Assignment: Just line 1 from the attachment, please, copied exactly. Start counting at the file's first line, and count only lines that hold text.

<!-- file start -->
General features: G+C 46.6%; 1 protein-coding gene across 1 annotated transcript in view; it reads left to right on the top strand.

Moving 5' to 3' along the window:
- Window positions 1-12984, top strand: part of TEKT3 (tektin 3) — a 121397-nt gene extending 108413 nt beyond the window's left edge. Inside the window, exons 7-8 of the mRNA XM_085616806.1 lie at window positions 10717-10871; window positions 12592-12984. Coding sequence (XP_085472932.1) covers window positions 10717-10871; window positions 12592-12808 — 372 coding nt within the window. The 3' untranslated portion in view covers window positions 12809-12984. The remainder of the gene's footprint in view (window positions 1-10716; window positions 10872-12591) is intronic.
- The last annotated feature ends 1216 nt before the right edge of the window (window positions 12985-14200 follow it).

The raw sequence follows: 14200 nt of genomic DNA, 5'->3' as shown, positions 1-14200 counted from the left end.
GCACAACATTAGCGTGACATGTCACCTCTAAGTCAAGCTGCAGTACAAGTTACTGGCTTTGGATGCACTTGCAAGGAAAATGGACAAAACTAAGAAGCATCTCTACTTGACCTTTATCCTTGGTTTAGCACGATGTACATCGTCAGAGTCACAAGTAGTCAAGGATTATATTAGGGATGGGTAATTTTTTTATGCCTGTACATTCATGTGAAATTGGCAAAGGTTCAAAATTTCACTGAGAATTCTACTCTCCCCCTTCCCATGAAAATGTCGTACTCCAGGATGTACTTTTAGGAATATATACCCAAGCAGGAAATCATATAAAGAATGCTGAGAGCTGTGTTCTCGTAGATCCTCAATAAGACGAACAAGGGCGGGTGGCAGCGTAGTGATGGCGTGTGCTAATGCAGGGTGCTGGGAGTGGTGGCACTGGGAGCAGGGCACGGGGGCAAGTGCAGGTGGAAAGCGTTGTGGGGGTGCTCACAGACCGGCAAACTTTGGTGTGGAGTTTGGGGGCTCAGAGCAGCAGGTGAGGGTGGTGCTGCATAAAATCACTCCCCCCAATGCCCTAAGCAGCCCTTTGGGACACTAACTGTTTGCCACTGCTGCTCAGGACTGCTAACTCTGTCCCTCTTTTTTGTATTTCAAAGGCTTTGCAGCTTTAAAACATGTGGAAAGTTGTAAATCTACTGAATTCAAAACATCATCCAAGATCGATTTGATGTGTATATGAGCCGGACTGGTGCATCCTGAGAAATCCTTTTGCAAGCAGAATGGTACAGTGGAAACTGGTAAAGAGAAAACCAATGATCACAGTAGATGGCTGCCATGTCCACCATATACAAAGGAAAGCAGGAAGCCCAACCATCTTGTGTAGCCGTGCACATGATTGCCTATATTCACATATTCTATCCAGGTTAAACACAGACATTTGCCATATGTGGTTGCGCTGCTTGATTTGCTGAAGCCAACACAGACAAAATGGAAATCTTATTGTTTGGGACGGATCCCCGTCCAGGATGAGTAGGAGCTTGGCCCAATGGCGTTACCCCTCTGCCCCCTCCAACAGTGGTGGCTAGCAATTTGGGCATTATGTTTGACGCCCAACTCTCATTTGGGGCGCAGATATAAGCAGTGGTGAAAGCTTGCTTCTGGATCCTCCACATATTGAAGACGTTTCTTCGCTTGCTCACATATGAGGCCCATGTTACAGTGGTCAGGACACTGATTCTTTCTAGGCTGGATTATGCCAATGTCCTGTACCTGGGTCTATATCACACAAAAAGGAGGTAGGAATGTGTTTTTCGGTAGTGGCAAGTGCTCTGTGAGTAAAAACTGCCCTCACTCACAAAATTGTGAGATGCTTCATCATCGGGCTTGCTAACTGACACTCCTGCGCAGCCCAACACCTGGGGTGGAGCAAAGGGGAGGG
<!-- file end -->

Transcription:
General features: G+C 46.6%; 1 protein-coding gene across 1 annotated transcript in view; it reads left to right on the top strand.